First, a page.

The main objective of the Sarbanes-Oxley act was to reduce fraud. So far that objective seem to have been obtain. Since SOX was enacted, there has not been a major domestic corporate financial scandal uncovered other than the options back-dating scandal that occurred before July 2002 (Jahmani & Dowling, 2008). It is a tax advantage because companies and investors are not losing money.
The Sarbanes-Oxley Act of 2002 (SOX), also known as the Public Company Accounting Reform and Investor Protection Act and the Auditing Accountability and Responsibility Act, was signed into law on July 30, 2002, by President George W. Bush as a direct response to the corporate financial scandals of Enron, WorldCom, and Tyco International (Arens & Elders, 2006; King & Case, 2014;Rezaee & Crumbley, 2007). Fraudulent financial activities and substantial audit failures like those of Arthur Andersen and Ernst and Young had destroyed public trust and investor confidence in the accounting profession. The debilitating consequences of these perpetrators and their crimes summoned a massive effort by the government and the accounting profession to fight all forms of corruption through regulatory, legal, auditing, and accounting changes.
SOX enactment is an act that was formulated as a result of corporate scandals from Enron, WorldCom, Adelphia, and Tyco. However, Congress succumbed to pressure from the public for the government to take action about the unethical behavior of company executives of publicly –traded companies. Thus, the Sarbanes-Oxley (SOX) was to restore the integrity and public confidence in financial markets. During these scandals, there were flagrant disregard to Generally Accepted Accounting Practices (GAAP). For example, according to Washington Post (2005), WorldCom
The purpose of this memo is to provide you with information on the Sarbanes-Oxley Act of 2002 (SOX Act) and to describe the importance of its implementation, per your request. The SOX Act was first introduced in the house as the “Corporate and Auditing Accountability, Responsibility, and Transparency Act of 2002” by Michael Oxley on February 14, 2002. Paul Sarbanes, a Democrat U.S. Senator, collaborated with Mr. Oxley, a Republican US Senator, creating significant bipartisan support. The SOX Act was enacted by the end of July 2002 in response to recent corporate accounting scandals. The twin scandals that were impetus for the legislation involved the corporations of Enron and WorldCom.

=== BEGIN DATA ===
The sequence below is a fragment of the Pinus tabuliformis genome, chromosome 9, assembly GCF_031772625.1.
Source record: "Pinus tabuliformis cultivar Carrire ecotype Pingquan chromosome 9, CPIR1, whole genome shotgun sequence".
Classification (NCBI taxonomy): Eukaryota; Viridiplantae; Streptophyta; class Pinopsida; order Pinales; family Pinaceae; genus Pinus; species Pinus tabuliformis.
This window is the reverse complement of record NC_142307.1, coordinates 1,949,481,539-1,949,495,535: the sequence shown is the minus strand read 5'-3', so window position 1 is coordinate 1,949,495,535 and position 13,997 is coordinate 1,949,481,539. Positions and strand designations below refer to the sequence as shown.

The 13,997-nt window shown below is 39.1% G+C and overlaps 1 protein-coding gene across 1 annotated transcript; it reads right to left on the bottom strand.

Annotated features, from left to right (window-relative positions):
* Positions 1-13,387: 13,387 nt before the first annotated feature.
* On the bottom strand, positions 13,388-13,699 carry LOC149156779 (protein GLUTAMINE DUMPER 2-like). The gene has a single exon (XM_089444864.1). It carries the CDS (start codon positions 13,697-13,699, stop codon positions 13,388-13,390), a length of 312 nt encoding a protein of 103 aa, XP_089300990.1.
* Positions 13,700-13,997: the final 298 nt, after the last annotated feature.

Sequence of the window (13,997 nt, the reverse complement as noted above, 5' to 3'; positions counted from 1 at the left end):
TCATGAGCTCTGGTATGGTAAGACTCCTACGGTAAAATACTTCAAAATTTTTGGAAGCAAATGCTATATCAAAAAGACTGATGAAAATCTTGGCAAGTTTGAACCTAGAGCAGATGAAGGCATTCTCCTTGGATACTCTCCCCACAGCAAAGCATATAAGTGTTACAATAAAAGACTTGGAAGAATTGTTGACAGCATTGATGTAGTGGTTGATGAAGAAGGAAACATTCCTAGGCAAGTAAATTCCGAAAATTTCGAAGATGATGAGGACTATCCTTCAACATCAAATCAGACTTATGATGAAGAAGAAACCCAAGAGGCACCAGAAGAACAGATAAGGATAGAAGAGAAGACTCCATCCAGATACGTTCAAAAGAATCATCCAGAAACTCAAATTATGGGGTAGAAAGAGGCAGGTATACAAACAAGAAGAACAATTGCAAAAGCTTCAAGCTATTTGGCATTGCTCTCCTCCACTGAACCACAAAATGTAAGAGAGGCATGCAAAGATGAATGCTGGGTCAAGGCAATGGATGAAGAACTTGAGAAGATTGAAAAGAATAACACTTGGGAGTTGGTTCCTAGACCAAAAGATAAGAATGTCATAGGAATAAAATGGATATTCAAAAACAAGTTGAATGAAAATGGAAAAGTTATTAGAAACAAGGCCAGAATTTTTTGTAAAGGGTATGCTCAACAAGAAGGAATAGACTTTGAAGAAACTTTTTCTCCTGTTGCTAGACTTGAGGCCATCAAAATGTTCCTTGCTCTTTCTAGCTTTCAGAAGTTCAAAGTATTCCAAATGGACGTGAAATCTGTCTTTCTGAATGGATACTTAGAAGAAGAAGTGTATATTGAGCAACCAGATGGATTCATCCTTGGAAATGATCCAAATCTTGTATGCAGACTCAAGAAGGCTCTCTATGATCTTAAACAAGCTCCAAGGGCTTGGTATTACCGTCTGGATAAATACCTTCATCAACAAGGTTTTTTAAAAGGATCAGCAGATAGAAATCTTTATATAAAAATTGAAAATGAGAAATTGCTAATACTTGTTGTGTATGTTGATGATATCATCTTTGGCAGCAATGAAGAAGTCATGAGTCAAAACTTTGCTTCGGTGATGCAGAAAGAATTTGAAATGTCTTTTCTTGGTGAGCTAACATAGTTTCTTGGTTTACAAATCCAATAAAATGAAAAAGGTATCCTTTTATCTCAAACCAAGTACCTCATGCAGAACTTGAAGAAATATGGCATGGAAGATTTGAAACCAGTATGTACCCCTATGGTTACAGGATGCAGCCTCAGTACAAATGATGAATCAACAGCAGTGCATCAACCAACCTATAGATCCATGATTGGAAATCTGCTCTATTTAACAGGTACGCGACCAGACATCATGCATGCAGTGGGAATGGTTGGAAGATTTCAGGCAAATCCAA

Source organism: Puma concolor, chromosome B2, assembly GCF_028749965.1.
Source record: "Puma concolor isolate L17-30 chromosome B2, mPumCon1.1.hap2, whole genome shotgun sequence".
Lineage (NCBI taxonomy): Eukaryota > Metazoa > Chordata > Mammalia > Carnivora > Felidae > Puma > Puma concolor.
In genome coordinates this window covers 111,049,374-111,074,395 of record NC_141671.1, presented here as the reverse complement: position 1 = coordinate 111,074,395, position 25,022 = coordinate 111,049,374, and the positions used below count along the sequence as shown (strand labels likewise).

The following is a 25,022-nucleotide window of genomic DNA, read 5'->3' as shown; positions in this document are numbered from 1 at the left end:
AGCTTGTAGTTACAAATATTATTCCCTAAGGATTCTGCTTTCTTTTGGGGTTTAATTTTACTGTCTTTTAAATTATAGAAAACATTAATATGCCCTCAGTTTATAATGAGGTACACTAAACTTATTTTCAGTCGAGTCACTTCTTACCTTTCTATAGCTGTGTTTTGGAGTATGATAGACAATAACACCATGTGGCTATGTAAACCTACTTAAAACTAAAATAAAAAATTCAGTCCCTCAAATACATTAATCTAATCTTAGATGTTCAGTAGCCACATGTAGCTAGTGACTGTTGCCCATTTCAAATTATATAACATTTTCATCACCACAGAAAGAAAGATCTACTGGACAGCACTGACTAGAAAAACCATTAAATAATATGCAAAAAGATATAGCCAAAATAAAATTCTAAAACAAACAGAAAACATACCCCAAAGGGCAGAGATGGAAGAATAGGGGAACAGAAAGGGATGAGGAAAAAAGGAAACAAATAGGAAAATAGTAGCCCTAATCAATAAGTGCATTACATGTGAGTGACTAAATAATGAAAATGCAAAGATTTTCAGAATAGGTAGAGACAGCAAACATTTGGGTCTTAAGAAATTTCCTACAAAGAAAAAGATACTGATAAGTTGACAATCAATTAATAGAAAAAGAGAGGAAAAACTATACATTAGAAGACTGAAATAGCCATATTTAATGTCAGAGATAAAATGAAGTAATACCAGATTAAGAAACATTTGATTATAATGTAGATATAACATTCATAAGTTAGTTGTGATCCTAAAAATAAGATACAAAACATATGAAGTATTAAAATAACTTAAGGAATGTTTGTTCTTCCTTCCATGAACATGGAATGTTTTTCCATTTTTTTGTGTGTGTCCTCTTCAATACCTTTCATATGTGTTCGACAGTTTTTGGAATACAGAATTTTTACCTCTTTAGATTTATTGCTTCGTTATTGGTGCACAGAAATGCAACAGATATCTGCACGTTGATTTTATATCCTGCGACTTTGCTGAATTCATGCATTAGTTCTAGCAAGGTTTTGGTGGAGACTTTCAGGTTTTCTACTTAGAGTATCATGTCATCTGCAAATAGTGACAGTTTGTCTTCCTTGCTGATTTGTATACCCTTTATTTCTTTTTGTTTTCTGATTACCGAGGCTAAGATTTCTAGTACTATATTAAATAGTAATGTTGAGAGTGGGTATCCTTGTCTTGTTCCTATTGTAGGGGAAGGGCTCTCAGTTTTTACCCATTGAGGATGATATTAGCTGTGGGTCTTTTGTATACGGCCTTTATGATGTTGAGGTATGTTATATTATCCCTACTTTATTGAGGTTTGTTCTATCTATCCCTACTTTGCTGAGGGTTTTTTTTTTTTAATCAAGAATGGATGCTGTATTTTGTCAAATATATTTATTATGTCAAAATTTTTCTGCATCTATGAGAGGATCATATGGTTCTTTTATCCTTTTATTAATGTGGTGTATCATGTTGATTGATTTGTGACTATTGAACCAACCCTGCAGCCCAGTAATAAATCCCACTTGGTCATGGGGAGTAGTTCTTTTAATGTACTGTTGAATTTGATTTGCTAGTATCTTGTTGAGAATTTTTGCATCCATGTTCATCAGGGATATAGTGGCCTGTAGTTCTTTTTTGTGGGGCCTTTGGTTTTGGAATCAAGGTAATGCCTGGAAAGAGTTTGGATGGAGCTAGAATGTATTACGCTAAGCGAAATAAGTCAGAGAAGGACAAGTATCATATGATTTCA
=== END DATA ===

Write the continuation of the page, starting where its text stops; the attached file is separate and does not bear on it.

A major impetus behind the Sarbanes-Oxley Act was deliberate financial statement fraud. When committed on a large scale, billions of dollars can be lost and investor confidence in financial market will be reduced. Evidence suggests that the incidence of fraud has declined relative to the pre-SOX era. This can only be interpreted as suggesting that SOX
The Sarbanes-Oxley Act was passes in 2002 in response to a handful of large corporate scandals that occurred between the years 2000 to 2002, resulting in the losses of billions of dollars by investors. Enron, Worldcom and Tyco are probably the most well known companies that were involved in these scandals, but there were a number of other companies guilty of such things as well. The Sarbanes-Oxley Act was passed as a way to crackdown on corporations by setting new and improved standards that all United States’ public companies and accounting firms were and are required to abide by. It also works to hold top level executives accountable for the company, and if fraudulent behaviors are discovered then the executives could find themselves in hot water. The punishments for such fraudulence could be as serious as 20 years jail time. (Sarbanes-Oxley Act, 2014). The primary motivation for the act was to prevent future scandals from happening, or at least, make it much more difficult for them to happen. The act was also passed largely to protect the people—the shareholders—from corporations, their executives, and their boards of directors. Critics tend to argue that the act is to complicated, and costs to much to abide by, leading to the United States losing its “competitive edge” in the global marketplace (Sarbanes-Oxley Act, 2014). The Sarbanes-Oxley act, like most things, has its pros and cons. It is costly; studies have shown that this act has cost companies millions of